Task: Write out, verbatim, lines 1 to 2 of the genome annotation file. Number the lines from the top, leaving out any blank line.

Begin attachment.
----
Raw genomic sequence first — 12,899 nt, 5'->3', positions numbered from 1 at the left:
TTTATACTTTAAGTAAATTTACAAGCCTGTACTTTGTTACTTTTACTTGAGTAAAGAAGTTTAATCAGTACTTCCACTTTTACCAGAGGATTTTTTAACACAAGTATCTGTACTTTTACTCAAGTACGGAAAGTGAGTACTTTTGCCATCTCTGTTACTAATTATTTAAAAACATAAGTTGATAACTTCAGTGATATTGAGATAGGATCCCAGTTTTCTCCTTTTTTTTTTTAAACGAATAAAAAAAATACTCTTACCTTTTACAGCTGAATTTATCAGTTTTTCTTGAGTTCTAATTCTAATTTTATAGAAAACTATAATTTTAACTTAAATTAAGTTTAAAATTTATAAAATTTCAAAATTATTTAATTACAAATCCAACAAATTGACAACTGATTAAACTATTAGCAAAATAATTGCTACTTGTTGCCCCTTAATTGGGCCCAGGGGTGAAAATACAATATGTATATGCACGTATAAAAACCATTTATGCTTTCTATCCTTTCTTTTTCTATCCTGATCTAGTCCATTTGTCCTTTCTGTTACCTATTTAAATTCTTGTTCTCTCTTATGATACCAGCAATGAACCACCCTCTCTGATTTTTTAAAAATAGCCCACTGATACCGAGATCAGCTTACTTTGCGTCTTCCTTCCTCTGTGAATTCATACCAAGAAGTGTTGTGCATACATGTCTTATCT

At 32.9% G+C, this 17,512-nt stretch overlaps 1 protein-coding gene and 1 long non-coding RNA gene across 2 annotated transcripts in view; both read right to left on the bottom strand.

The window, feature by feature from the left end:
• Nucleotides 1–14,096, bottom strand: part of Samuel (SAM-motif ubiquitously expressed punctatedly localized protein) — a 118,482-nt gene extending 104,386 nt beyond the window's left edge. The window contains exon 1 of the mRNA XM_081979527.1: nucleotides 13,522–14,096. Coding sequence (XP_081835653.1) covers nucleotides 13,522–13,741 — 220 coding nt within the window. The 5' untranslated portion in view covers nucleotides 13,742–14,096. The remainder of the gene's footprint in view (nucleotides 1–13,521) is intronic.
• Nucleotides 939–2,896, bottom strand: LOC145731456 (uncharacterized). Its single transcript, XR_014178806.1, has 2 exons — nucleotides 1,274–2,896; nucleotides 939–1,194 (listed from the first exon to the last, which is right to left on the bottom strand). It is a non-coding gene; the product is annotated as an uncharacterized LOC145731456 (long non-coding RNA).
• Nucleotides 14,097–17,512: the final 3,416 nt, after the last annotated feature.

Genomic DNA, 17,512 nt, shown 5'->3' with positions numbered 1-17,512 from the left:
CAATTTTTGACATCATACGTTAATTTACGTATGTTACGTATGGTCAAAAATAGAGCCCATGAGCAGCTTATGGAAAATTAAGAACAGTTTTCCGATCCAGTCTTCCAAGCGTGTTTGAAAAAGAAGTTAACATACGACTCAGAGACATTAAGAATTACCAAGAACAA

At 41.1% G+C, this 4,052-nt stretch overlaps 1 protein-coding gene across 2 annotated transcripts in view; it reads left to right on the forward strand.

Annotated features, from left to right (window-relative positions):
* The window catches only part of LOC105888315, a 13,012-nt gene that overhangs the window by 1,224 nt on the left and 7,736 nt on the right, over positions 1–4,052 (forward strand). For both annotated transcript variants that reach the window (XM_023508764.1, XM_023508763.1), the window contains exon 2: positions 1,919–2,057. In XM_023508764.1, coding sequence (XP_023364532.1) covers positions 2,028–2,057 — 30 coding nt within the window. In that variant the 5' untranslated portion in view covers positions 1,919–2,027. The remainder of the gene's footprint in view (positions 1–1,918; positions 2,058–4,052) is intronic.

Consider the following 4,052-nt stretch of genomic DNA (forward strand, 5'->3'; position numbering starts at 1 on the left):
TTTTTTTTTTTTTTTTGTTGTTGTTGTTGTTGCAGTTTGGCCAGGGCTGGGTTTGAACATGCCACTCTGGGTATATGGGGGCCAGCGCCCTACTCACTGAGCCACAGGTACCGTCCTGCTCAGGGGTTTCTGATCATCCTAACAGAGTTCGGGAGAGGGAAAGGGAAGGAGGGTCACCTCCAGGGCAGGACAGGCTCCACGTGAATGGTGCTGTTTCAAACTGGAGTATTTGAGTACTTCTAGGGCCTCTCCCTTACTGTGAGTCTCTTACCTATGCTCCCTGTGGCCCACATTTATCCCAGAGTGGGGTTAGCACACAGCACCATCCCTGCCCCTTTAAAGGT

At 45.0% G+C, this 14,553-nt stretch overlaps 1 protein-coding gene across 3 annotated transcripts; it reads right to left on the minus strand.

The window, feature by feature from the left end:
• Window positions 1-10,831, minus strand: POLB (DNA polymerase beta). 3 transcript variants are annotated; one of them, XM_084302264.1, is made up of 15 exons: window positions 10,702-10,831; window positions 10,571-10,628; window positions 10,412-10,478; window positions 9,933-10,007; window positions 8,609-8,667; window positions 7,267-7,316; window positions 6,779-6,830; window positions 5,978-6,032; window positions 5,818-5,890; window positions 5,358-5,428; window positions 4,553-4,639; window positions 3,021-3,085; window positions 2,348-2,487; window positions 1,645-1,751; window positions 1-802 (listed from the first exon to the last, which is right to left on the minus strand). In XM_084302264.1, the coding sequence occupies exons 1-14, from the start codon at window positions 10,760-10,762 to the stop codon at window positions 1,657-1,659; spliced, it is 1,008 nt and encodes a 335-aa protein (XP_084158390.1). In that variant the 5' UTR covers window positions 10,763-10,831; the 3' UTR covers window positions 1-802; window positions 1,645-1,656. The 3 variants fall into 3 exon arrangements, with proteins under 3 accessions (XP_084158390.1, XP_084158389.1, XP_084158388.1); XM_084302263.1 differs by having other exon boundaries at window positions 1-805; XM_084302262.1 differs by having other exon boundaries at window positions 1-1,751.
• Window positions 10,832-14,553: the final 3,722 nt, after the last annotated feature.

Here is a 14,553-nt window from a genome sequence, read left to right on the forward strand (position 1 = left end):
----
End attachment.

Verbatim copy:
Raw genomic sequence first — 12,899 nt, 5'->3', positions numbered from 1 at the left:
TTTATACTTTAAGTAAATTTACAAGCCTGTACTTTGTTACTTTTACTTGAGTAAAGAAGTTTAATCAGTACTTCCACTTTTACCAGAGGATTTTTTAACACAAGTATCTGTACTTTTACTCAAGTACGGAAAGTGAGTACTTTTGCCATCTCTGTTACTAATTATTTAAAAACATAAGTTGATAACTTCAGTGATATTGAGATAGGATCCCAGTTTTCTCCTTTTTTTTTTTAAACGAATAAAAAAAATACTCTTACCTTTTACAGCTGAATTTATCAGTTTTTCTTGAGTTCTAATTCTAATTTTATAGAAAACTATAATTTTAACTTAAATTAAGTTTAAAATTTATAAAATTTCAAAATTATTTAATTACAAATCCAACAAATTGACAACTGATTAAACTATTAGCAAAATAATTGCTACTTGTTGCCCCTTAATTGGGCCCAGGGGTGAAAATACAATATGTATATGCACGTATAAAAACCATTTATGCTTTCTATCCTTTCTTTTTCTATCCTGATCTAGTCCATTTGTCCTTTCTGTTACCTATTTAAATTCTTGTTCTCTCTTATGATACCAGCAATGAACCACCCTCTCTGATTTTTTAAAAATAGCCCACTGATACCGAGATCAGCTTACTTTGCGTCTTCCTTCCTCTGTGAATTCATACCAAGAAGTGTTGTGCATACATGTCTTATCT